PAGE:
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Last night I had a dream that I delivered a commencement address to hundreds of thousands of graduates. I stood onstage alongside Barack and Michelle, our collective messages a thing of beauty as we each delivered the most eloquent of speeches to the class of 2020.
I told you this was a good dream.
But here’s the thing: the Obamas were rather late in asking me to speak. I mean, don’t get me wrong, I said yes before Barack could even finish his sentence, only to hop on a private jet ten minutes later for a cross-country flight to their home in Washington, D.C. But I didn’t exactly have a whole lot of time to prepare my speech, because just a minute later, all dolled up and ready to go, it was time for me to speak.
It was a moment of slight panic, like one of those falling-through-the-sky dreams, but in an I’m-on-live-television-with-the-Obamas sort of way. I mean, what would I say, and even more so, what should I say to the students who deserved their moment of walking across the stage?
After all, we have all experienced grief in one way, shape or form over the last couple of months.
For graduating seniors in high school and college especially, the grief of not being able to celebrate the milestones of childhood and adolescence feels particularly tender to me.
But, back to the dream, because a moment or so later the theme of the speech came to me:
Already but not yet.
“Already, you’ve done the work,” I said to the graduates, Barack winking at me from behind.
“Already, you’ve put in the hours. You’ve studied for the tests, you’ve read the books, you’ve stayed up too late and gotten up too early. Your hands have cramped from typing furiously and your eyes have boggled inside your brain, begging for a break from the screen, from the strain, from the work.
Already, you’ve dreamed of this day. You’ve worked three jobs on the side to pay for this day. You’ve watched tears role down your mama’s eyes when she realized that you’d be the first in the family to walk across this stage. You’ve watched a smile beam on your father’s face when you made him proud – when really, all you had to do was just be you.
Because graduates, already, you are loved – as you have been from the very beginning. Already, you’re a success – whether or not your grades reflect it. And already, you’ve make the rest of us really, truly, crazy-mad, beyond proud of proud of you.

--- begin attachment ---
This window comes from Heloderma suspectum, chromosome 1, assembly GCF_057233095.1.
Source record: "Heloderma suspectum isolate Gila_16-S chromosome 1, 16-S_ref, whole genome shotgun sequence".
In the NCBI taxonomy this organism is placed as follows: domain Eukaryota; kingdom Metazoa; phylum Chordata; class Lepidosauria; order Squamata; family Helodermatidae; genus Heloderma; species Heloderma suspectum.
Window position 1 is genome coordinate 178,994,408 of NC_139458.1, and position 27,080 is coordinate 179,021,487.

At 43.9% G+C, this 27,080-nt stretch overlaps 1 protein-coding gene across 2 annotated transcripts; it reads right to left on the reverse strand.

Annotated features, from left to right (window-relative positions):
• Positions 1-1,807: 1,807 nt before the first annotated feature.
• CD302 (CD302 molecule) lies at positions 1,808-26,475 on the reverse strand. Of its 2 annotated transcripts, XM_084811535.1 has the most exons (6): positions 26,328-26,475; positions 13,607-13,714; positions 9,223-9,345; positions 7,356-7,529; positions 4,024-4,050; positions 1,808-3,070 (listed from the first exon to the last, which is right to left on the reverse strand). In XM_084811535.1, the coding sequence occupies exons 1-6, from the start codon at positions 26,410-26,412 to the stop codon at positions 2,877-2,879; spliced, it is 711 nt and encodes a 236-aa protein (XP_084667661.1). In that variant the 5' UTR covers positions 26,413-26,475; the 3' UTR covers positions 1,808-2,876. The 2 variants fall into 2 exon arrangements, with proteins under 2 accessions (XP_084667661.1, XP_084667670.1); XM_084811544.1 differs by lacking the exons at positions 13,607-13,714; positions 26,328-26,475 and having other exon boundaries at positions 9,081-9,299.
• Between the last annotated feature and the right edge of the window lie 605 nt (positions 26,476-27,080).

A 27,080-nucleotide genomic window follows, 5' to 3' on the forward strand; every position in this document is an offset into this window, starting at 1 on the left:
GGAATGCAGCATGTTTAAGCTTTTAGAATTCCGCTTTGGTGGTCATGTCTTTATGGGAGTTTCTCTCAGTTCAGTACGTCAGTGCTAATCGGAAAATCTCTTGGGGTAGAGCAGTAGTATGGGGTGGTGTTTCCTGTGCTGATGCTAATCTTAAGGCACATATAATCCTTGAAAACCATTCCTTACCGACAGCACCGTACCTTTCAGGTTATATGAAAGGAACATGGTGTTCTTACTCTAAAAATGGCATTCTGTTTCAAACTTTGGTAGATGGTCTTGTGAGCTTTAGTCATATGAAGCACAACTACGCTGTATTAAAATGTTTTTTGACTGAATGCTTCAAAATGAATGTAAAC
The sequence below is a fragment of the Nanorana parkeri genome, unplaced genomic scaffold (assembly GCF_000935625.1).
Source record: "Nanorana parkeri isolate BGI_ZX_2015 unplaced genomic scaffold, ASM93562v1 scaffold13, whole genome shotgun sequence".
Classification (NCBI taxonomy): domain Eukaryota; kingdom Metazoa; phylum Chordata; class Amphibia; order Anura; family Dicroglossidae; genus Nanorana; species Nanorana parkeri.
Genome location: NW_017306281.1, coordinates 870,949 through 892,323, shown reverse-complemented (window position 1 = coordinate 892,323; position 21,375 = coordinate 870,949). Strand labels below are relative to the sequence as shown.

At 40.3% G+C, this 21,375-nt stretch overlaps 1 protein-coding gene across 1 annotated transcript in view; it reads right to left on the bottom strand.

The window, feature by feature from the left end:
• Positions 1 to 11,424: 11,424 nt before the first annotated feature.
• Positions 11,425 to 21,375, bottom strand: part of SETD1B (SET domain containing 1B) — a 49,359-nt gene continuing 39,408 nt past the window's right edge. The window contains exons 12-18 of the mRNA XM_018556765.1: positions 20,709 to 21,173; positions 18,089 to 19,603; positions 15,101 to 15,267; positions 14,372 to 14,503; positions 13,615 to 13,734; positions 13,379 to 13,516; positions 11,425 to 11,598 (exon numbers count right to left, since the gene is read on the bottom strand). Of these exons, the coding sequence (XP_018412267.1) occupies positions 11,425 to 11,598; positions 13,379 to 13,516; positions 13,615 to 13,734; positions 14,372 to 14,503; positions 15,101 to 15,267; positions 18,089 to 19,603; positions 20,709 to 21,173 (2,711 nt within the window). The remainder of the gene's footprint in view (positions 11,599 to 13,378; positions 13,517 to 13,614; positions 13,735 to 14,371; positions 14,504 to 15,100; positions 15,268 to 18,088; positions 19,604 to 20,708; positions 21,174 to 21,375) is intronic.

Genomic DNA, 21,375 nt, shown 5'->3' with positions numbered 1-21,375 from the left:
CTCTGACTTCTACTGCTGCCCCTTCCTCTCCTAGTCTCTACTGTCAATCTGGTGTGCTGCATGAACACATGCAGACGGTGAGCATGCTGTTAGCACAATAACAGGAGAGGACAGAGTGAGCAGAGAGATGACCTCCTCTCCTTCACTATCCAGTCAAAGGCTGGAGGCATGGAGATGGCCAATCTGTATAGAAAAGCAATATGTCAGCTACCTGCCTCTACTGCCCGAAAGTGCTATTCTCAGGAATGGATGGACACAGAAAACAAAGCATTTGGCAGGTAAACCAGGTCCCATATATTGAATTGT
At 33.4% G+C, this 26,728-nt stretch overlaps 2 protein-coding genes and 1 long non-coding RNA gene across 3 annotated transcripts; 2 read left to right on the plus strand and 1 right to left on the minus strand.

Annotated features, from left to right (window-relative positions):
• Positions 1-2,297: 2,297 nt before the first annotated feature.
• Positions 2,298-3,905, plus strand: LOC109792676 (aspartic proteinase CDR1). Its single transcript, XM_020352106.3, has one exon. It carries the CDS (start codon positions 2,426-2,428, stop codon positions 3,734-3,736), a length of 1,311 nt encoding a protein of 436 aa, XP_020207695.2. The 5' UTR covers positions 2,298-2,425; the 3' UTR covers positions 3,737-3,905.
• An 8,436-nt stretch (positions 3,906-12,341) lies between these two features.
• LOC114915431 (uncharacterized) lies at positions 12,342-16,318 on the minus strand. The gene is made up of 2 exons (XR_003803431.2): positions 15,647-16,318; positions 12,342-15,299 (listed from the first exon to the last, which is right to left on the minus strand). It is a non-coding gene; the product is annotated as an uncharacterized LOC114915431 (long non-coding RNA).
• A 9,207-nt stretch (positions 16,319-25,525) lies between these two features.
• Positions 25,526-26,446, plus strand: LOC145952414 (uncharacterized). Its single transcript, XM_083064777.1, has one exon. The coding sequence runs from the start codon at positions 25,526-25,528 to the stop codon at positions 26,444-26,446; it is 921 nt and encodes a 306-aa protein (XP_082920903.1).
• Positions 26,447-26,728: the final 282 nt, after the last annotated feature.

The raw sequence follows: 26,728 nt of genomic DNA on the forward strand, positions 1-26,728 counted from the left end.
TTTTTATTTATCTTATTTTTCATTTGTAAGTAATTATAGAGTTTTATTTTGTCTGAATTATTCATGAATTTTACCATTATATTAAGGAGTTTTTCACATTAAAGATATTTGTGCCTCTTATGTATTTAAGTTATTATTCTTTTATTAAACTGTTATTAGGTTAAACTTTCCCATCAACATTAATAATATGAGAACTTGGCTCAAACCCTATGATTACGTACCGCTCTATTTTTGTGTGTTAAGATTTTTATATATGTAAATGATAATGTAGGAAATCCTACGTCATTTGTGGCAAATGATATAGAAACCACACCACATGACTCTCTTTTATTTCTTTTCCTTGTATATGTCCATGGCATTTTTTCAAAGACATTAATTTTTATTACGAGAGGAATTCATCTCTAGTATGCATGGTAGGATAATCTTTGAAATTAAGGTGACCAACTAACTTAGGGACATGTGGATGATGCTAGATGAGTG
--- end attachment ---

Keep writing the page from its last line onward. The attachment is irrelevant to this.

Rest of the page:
But the whole phrase? Well, it goes, “already …but not yet.” And I kind of hate that last part right now.
Not yet is it time for you to actually walk across the stage and be honored for the work you so rightfully deserve. Not yet is it time for you to hug those friends you’ve fought along side and squeeze those teachers who’ve changed your life because they’ve believed in who you are, maybe more than you ever believed in yourself.
I admit that this “not yet” is not fair. It is heartbreaking. How I wish I could wave my fairy wand in the air and make this whole thing (especially this global pandemic) go away.
But also? When I see the second word of that phrase, that sometimes ugly conjunction “but” that our English teachers taught can change the entire meaning of the sentence around, I can’t help but lean into the words that immediately follow it.
Because in that “but not yet,” although you’ve already done the work and should so rightfully be honored and celebrated, it’s not yet the time. Even though that is not in the least fair, I thank you for understanding the reasons why and for understanding that this is a justice issue – that by staying home and throwing your cap in the air from the middle of an urban city street in New York City or from the front porch of a rural prairie farm in Texas, you are saving the lives of thousands of other Americans (and beyond, around the world). And this speaks volumes to who you are and to who you’ve already, always been.
See? Full circle, once again, because as we lean into this “not yet,” we also find ourselves leaning into hope.
Just as Michelle and Barack and I celebrate you virtually today, we wait with baited breath to celebrate with you in person, in the days and months and years to come.
What a celebration that’s going to be! After all, you’ve done it. Already, already, already.
So graduates, I honor you and your achievements today, as we wait, together. As we hope, together. As we hold onto a better world to come …because of you, together.”
My portion over, Barack and Michelle spoke soon after. Then we saluted and honored the graduates, and I meanwhile, continued to wonder what it means to live in an already but not yet world – because whether or not we find ourselves walking across a stage to receive a diploma, we find ourselves caught in the middle, tangled in time, clinging to hope.
So, we lean into the “already”, because sometimes it’s the only thing we can do. Likewise, we hold onto the “but not yet,” knowing that not just with but after the conjunction comes hope.
To this hope we cling …just before boarding a flight on our private jet back to the great state of California).
I’m in this with you, graduates,
What would you say to the graduates who can’t walk across the stage? What does “already but not yet” mean to you right now? Also, be sure to head to my website to sign up for more exclusive essays if you haven’t already!